How to Avoid the 5 Most Common Business Continuity Mistakes

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Ideally, you want your business to be capable of weathering any storm. To remain operational even during the worst disaster. That’s where your business continuity plan comes into play.

But even the most comprehensive plan can fall apart if you end up making one of these business continuity mistakes. 

Working With Incomplete Information

How reliant is your organization on digital infrastructure? What products and services are critical to the average user? Have you performed a thorough risk assessment and business impact assessment? 

You need to be able to answer all three of those questions—and your business continuity plan needs to be as concise and specific as possible. Broad generalizations simply aren’t going to cut it when it comes to keeping your business operational during a disruptive event. 

Focusing Exclusively on a Single Area

Because so many organizations treat business continuity as the sole domain of IT, there’s the tendency to approach it with too narrow a focus. Instead of considering the broader implications of business continuity to every process, function, and department, the continuity plan only accounts for technical infrastructure. This incomplete approach will ultimately prove insufficient in a real-world incident.

You cannot keep every component of your business operational if you have no idea what those components even are. 

Foisting All the Work Onto a Single Stakeholder

Because the majority of your organization is likely reliant to some extent upon digital infrastructure, everyone should be treated as a stakeholder in the planning process. And while there will likely be one person leading the planning efforts, they should do so at the head of a team, not by themselves. More importantly, no facet of your business continuity plan should hinge upon a single employee. 

It’s simple redundancy. What happens if everything comes crashing down when that individual is out sick or on vacation? What about if that individual decides to move to a different career?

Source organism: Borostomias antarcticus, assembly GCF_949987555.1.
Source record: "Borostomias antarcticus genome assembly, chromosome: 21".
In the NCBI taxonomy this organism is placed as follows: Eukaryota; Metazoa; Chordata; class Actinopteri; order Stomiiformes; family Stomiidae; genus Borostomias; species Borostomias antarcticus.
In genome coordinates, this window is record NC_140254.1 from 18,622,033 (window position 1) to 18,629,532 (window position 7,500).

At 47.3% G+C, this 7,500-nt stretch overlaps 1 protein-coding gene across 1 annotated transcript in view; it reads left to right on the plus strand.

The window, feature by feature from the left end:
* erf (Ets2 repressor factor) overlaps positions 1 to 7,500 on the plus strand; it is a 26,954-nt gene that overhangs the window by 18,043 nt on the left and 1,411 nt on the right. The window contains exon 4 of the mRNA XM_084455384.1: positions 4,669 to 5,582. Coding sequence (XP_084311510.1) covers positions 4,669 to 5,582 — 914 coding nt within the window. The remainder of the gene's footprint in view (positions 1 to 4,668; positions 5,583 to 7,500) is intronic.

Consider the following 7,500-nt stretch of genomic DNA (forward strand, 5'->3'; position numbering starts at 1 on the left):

If anyone in your plan is a lynchpin, make sure you have someone who can step in for them if necessary. 

Treating Business Continuity and Disaster Recovery as Identical

Business continuity and disaster recovery are two sides of the same coin, so, unsurprisingly, many publications speak of them in the same breath. Nor is it shocking that so many businesses treat them as the same discipline. The problem is that they aren’t. 

While business continuity and disaster recovery are complementary, they require very different mindsets in the planning phase. Business continuity is all about resilience—it’s about proactively putting the systems and processes in place to keep your business operational during a crisis. Disaster recovery, meanwhile, involves restoring systems, data, and functionality after an incident. 

Not Bothering to Test (And Revise) Your Plans

If you aren’t regularly putting your business continuity plan to the test and constantly looking for ways you can further improve it, you might as well not bother planning at all. A plan is only valuable if you’re certain it will actually work. Moreover, it’s unreasonable to expect everyone to simply know how to follow your plan when disaster strikes. 

You need to ensure everyone is prepared in advance, and that means allowing them to familiarize themselves with how everything works. 

Finally, as your business continues to grow and change, its business continuity needs will change with it. It’s, therefore, imperative that you regularly review your plan alongside regular testing to ensure that it’s still relevant.